What I learned about community growing up in East Harlem is that you can’t build a workshop without an education. It’s one thing to teach meter, but it’s another to teach a poet from whence their poetry is born, and why it is often created out of necessity. I have no administrative ambition, but if I were the principal of a school, I would make  morning recitations of  poems a mandatory part of the day—required like breakfast, singing the national anthem, or scanning yourself present. 

Debates over poetry’s efficacy and purpose continue, and I believe that one line of poetry—that’s it, one line—can provoke a human being into action, if not reflection, and provide us with a motto for living. In the face of climate disaster, xenophobic narratives, book banning, whole regions of America drowning in fentanyl, influence, and loneliness, poetry might be the community that we are all waiting for.  

If you took a taste test of sorts and asked people to respond to the word poetry, seven of those ten would look for the nearest exit. But three is enough to build a community, and you can call them the Tres Leches Crew. 

There are days where I imagine myself as a literary ronin of sorts. Writing poetry can be a lonely endeavor, and community can be hard to locate. I like to think that I can pay the price of the ticket and rock with any school of poets, but you discover that one must create community. Recently, I visited the East Harlem Poets Collective, a project that I developed as part of my laureate fellowship. I saw a student recite a poem that I wrote almost twenty-five years ago, “Where I’m From.” Most teachers use this poem as a model for anaphora or to explore the poetics of place. The student wrote her own version of “Where I’m From” in Spanish. I remember her smile after she finished reciting her poem, and I thought, that’s what a community of poets reaps: an alliance of mother tongues. The experience of bringing poetry to my old neighborhood wasn’t possible without the partnership of Teachers and Writers Collaborative, an organization that has been sending teachers into schools for almost five decades. When I walked into the Tito Puente Education Complex, I knew that I was providing a young person with an opportunity to witness, to see their vision in print, and to rejoice in their celebration of self.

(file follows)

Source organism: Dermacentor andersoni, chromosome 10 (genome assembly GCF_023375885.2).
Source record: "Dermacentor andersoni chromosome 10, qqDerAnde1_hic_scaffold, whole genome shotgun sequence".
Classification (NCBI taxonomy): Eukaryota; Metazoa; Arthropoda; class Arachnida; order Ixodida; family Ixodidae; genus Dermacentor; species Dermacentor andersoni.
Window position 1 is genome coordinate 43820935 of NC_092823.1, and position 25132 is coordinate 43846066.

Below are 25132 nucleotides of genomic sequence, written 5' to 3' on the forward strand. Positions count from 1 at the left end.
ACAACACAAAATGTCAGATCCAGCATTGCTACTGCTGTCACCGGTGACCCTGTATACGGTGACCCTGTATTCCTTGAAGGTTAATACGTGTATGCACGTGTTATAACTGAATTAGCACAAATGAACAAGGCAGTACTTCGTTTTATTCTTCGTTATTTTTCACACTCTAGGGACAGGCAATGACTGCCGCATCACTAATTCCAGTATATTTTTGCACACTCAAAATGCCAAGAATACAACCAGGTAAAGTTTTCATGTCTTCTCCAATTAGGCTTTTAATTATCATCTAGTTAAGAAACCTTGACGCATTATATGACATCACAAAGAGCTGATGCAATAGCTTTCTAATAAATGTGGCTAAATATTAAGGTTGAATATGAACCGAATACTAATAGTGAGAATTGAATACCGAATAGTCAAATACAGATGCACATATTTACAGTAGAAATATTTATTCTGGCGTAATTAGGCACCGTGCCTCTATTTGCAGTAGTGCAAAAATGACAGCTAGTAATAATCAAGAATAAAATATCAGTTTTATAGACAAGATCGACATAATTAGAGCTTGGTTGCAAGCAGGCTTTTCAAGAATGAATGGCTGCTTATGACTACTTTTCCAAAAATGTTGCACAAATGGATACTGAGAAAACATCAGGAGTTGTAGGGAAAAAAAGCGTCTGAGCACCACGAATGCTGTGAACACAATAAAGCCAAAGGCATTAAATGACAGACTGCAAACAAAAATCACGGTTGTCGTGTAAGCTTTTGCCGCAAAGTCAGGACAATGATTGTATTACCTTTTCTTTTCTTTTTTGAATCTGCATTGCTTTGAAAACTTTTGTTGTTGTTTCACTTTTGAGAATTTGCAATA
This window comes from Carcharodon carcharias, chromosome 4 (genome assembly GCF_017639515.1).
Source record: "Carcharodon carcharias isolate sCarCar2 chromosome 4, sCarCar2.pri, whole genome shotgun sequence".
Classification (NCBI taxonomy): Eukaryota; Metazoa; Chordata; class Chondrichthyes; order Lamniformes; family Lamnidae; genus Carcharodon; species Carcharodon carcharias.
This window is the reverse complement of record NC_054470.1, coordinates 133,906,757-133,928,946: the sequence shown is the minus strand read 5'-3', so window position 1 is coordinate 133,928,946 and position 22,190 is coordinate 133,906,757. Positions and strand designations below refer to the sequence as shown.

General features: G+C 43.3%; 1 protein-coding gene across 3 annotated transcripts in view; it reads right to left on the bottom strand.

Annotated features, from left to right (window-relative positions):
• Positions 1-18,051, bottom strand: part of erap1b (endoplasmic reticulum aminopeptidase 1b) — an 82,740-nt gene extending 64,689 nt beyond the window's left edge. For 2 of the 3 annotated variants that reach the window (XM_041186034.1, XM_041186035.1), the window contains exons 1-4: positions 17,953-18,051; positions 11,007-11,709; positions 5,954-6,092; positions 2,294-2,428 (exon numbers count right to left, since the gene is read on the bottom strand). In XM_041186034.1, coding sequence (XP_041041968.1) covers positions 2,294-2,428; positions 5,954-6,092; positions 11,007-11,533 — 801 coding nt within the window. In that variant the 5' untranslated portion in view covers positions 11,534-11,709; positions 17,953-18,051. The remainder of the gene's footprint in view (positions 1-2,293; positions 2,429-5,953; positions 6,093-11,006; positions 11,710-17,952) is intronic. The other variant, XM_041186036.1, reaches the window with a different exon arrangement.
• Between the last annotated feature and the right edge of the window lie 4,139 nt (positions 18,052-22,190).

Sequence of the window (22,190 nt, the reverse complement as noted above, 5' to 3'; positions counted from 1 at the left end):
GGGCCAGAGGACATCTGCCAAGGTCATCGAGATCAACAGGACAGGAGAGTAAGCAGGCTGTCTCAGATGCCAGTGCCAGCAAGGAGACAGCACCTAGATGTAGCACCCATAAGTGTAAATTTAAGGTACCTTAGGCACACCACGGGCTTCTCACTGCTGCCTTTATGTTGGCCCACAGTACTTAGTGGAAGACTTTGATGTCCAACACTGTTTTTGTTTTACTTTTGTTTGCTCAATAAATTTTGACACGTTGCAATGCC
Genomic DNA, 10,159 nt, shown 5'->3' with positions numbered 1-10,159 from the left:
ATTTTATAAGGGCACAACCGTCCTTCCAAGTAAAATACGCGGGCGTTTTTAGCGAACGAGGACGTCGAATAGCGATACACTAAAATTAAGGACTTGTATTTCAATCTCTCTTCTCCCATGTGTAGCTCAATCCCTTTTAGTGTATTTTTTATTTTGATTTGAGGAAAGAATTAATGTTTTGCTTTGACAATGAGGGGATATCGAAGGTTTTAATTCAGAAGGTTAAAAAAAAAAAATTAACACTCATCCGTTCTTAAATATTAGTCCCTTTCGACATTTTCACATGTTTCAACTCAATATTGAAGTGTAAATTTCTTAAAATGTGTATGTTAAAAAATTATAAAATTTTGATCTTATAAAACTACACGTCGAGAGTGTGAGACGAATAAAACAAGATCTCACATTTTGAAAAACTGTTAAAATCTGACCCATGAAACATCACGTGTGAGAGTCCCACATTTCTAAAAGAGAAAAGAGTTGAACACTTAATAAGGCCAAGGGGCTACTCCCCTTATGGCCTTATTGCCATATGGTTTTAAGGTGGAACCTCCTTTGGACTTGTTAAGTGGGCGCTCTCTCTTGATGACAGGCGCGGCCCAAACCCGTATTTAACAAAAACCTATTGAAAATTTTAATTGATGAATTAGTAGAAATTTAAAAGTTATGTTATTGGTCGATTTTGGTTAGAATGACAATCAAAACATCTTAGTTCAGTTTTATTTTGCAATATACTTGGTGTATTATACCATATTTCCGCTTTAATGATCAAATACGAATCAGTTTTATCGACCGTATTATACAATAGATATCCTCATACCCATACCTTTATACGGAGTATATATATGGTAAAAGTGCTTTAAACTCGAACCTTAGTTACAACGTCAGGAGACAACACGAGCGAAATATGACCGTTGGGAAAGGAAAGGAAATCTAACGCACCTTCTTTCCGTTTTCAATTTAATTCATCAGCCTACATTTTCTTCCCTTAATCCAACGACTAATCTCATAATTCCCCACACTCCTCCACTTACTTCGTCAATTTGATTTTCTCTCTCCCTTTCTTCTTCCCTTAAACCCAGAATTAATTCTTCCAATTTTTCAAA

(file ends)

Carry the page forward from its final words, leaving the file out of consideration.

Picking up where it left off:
Willie Perdomo is the author of several collections, including Smoking Lovely: The Remix (Haymarket Books, 2021); The Crazy Bunch (Penguin Books, 2019) and Smoking Lovely (Rattapallax, 2003), winner of the PEN/Beyond Margins Award (now, the PEN/Open Book Award). In 2023, he was named an Academy of American Poets Laureate Fellow. Perdomo will create “A New York State of Poetry,” a workshop and reading series, and the East Harlem Poetry Collective, which will offer craft workshops and coach local youth poets to facilitate workshops in their neighborhoods. He will also produce Street Poetry is My Every Day, a podcast celebrating the history of poetry in New York through interviews, poetry readings, and performances in nontraditional spaces.